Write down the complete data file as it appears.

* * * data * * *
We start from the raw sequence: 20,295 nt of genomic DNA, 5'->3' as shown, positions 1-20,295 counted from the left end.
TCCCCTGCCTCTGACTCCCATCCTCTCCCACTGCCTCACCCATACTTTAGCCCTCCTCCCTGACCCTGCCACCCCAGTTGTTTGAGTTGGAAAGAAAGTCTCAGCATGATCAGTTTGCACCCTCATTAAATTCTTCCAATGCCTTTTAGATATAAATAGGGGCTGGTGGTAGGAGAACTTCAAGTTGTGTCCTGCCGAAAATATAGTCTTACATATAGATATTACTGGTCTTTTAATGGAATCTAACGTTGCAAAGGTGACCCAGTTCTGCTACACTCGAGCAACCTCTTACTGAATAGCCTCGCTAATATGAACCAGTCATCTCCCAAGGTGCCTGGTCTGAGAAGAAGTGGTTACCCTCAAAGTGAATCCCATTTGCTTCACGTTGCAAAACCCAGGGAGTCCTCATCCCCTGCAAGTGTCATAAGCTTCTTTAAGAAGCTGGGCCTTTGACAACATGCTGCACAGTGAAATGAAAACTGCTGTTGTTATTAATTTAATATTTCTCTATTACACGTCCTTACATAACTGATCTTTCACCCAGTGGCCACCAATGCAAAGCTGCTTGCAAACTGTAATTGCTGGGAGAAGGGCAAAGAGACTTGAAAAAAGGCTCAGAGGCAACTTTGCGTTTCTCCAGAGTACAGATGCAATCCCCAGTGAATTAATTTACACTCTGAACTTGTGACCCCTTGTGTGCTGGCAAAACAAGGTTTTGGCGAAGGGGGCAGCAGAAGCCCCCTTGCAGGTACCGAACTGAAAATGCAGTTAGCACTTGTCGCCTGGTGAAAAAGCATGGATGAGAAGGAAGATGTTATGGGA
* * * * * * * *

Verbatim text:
We start from the raw sequence: 20,295 nt of genomic DNA, 5'->3' as shown, positions 1-20,295 counted from the left end.
TCCCCTGCCTCTGACTCCCATCCTCTCCCACTGCCTCACCCATACTTTAGCCCTCCTCCCTGACCCTGCCACCCCAGTTGTTTGAGTTGGAAAGAAAGTCTCAGCATGATCAGTTTGCACCCTCATTAAATTCTTCCAATGCCTTTTAGATATAAATAGGGGCTGGTGGTAGGAGAACTTCAAGTTGTGTCCTGCCGAAAATATAGTCTTACATATAGATATTACTGGTCTTTTAATGGAATCTAACGTTGCAAAGGTGACCCAGTTCTGCTACACTCGAGCAACCTCTTACTGAATAGCCTCGCTAATATGAACCAGTCATCTCCCAAGGTGCCTGGTCTGAGAAGAAGTGGTTACCCTCAAAGTGAATCCCATTTGCTTCACGTTGCAAAACCCAGGGAGTCCTCATCCCCTGCAAGTGTCATAAGCTTCTTTAAGAAGCTGGGCCTTTGACAACATGCTGCACAGTGAAATGAAAACTGCTGTTGTTATTAATTTAATATTTCTCTATTACACGTCCTTACATAACTGATCTTTCACCCAGTGGCCACCAATGCAAAGCTGCTTGCAAACTGTAATTGCTGGGAGAAGGGCAAAGAGACTTGAAAAAAGGCTCAGAGGCAACTTTGCGTTTCTCCAGAGTACAGATGCAATCCCCAGTGAATTAATTTACACTCTGAACTTGTGACCCCTTGTGTGCTGGCAAAACAAGGTTTTGGCGAAGGGGGCAGCAGAAGCCCCCTTGCAGGTACCGAACTGAAAATGCAGTTAGCACTTGTCGCCTGGTGAAAAAGCATGGATGAGAAGGAAGATGTTATGGGA